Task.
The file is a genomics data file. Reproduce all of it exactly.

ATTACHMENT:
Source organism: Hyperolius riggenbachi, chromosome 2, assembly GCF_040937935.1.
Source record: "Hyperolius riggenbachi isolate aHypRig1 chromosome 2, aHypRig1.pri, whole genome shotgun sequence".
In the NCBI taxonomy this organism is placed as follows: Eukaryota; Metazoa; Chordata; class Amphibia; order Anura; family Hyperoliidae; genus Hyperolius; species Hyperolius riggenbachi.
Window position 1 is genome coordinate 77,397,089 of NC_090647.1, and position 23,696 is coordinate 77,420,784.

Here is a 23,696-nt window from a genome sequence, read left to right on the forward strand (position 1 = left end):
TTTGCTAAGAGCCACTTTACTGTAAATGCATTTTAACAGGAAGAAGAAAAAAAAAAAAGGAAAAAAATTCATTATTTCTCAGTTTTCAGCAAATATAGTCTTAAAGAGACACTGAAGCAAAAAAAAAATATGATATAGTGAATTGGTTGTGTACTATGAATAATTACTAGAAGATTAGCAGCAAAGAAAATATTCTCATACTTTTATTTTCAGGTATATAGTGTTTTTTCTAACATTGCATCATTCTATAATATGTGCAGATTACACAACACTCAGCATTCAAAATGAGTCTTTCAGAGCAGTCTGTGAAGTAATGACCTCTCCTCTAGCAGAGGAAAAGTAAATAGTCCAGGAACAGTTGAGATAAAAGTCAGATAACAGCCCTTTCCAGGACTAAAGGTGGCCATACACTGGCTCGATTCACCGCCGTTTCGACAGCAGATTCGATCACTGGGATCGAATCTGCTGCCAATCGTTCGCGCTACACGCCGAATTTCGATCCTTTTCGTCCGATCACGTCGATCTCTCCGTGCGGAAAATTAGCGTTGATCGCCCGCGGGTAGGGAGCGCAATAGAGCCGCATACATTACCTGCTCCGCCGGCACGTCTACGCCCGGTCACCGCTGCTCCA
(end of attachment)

Source organism: Hyperolius riggenbachi, chromosome 2, assembly GCF_040937935.1.
Source record: "Hyperolius riggenbachi isolate aHypRig1 chromosome 2, aHypRig1.pri, whole genome shotgun sequence".
In the NCBI taxonomy this organism is placed as follows: Eukaryota; Metazoa; Chordata; class Amphibia; order Anura; family Hyperoliidae; genus Hyperolius; species Hyperolius riggenbachi.
Window position 1 is genome coordinate 77,397,089 of NC_090647.1, and position 23,696 is coordinate 77,420,784.

Here is a 23,696-nt window from a genome sequence, read left to right on the forward strand (position 1 = left end):
TTTGCTAAGAGCCACTTTACTGTAAATGCATTTTAACAGGAAGAAGAAAAAAAAAAAAGGAAAAAAATTCATTATTTCTCAGTTTTCAGCAAATATAGTCTTAAAGAGACACTGAAGCAAAAAAAAAATATGATATAGTGAATTGGTTGTGTACTATGAATAATTACTAGAAGATTAGCAGCAAAGAAAATATTCTCATACTTTTATTTTCAGGTATATAGTGTTTTTTCTAACATTGCATCATTCTATAATATGTGCAGATTACACAACACTCAGCATTCAAAATGAGTCTTTCAGAGCAGTCTGTGAAGTAATGACCTCTCCTCTAGCAGAGGAAAAGTAAATAGTCCAGGAACAGTTGAGATAAAAGTCAGATAACAGCCCTTTCCAGGACTAAAGGTGGCCATACACTGGCTCGATTCACCGCCGTTTCGACAGCAGATTCGATCACTGGGATCGAATCTGCTGCCAATCGTTCGCGCTACACGCCGAATTTCGATCCTTTTCGTCCGATCACGTCGATCTCTCCGTGCGGAAAATTAGCGTTGATCGCCCGCGGGTAGGGAGCGCAATAGAGCCGCATACATTACCTGCTCCGCCGGCACGTCTACGCCCGGTCACCGCTGCTCCA